Electric Vehicles Mileage Extender Kinetic Energy Storage

Using a kinetic energy storage system in electric vehicles would yield better results than regenerative braking.

(De Gruyter) – Although there have been incremental advances in electric vehicle design since their inception, their basic design and operating principles remain unchanged. In this paper, the authors examine the feasibility of integrating a kinetic energy storage device as an energy buffer in electric vehicles, ultimately concluding that simulation results predict an increase in mileage for a given energy level. A desire to consume less fossil fuels and commitment to environmental responsibility continues to drive demand for more and better electric vehicles. A persistent issue with these vehicles is the need to reclaim kinetic energy during braking, rather than simply converting it to heat (loss). Although most electric cars possess some regenerative braking capability, the generally short duration of braking and the large energies involved leads to large power transfers which can greatly stress electrical energy storage systems, i.e. batteries. One potential solution is to use a kinetic energy storage system (i.e., flywheel) for short-term energy storage; this paper analyzes the limits of kinetic energy storage capacity and its impact on potential mileage.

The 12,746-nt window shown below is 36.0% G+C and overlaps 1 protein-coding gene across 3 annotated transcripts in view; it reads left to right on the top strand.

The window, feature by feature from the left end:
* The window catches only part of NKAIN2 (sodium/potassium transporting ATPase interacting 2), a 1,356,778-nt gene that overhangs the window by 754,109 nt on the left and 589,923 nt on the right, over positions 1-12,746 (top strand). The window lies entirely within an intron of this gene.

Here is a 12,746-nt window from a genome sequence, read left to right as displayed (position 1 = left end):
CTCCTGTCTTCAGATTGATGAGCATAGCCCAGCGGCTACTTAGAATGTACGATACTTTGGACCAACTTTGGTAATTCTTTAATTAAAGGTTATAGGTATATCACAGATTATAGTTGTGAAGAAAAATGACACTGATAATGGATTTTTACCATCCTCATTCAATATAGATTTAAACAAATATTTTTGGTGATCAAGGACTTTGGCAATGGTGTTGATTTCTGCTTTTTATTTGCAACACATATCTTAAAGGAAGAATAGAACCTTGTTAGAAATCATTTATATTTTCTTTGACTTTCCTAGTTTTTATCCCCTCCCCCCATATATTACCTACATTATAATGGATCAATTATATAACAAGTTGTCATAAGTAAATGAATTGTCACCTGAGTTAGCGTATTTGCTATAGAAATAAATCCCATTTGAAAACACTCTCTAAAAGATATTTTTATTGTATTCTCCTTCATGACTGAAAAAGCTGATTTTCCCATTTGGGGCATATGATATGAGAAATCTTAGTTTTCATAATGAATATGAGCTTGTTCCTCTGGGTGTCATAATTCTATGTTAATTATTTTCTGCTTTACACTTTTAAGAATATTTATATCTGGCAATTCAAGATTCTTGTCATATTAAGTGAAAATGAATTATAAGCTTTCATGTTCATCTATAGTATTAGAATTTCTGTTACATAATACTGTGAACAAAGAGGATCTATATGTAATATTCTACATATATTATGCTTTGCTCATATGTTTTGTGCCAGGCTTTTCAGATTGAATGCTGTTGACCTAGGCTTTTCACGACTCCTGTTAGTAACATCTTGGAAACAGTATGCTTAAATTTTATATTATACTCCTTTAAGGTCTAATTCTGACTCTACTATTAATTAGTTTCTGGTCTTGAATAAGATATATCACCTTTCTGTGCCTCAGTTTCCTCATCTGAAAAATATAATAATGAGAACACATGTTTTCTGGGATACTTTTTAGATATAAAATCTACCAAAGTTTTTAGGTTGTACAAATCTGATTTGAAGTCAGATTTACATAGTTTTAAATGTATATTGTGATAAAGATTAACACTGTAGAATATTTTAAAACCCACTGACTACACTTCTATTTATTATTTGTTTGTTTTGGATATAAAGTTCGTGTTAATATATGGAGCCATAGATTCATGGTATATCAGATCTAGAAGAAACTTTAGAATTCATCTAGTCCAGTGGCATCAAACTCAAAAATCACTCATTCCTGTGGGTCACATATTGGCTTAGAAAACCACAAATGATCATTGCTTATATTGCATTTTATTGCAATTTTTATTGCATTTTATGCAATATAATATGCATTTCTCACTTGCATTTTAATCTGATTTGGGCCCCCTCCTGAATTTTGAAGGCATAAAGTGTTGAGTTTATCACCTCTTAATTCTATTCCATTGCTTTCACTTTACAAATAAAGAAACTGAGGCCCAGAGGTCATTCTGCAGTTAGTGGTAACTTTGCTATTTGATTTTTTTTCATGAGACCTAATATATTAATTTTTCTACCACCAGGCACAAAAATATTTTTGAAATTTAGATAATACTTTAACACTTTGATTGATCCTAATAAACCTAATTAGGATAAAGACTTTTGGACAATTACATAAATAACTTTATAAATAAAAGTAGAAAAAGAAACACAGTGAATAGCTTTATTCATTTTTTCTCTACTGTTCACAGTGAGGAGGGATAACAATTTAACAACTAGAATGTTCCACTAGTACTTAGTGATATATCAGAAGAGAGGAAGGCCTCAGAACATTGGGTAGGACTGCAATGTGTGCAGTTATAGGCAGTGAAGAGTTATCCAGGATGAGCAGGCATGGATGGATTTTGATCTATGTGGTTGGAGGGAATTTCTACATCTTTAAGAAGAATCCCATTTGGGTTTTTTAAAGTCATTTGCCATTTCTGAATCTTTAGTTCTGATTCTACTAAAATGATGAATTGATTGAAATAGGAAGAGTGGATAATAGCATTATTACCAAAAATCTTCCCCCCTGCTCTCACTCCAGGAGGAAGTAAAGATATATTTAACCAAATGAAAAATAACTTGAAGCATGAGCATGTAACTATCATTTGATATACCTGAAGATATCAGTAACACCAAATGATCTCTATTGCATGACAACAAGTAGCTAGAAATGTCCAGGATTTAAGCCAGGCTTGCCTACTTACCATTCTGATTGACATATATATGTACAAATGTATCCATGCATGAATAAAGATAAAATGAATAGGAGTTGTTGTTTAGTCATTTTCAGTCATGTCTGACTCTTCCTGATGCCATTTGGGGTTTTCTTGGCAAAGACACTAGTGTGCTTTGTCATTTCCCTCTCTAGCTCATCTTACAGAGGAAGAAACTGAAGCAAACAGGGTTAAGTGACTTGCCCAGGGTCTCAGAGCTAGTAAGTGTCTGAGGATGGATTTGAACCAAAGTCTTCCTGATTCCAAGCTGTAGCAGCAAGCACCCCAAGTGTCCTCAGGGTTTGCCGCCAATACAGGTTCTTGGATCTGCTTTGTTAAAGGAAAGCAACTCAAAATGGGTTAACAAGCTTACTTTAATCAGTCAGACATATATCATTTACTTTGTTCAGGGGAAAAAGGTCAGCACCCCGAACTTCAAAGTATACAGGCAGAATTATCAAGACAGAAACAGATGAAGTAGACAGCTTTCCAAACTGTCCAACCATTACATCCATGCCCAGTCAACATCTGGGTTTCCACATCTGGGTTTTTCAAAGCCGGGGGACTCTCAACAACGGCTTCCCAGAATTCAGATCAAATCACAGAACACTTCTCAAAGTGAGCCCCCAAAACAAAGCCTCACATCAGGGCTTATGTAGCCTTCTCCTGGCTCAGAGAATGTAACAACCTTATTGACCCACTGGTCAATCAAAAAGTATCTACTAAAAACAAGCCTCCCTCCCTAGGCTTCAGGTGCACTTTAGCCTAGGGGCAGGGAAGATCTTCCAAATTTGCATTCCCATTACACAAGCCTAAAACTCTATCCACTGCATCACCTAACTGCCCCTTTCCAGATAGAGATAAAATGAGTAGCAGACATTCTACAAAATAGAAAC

Based on the analysis presented in the paper, the authors determine that a kinetic energy storage system would allow 25-40% of kinetic energy lost during braking to be recovered for use. Additionally, they calculated that this could lead to between a 15% and 23% increase in mileage vs. an all-electric vehicle with regenerative braking, a significant improvement in a relatively mature technological area.


The original full article can be found at De Gruyter here.

DOI: 10.1515/jtam-2015-0002

The Journal of Theoretical and Applied Mechanics. 2015, 45(1), 17-38.

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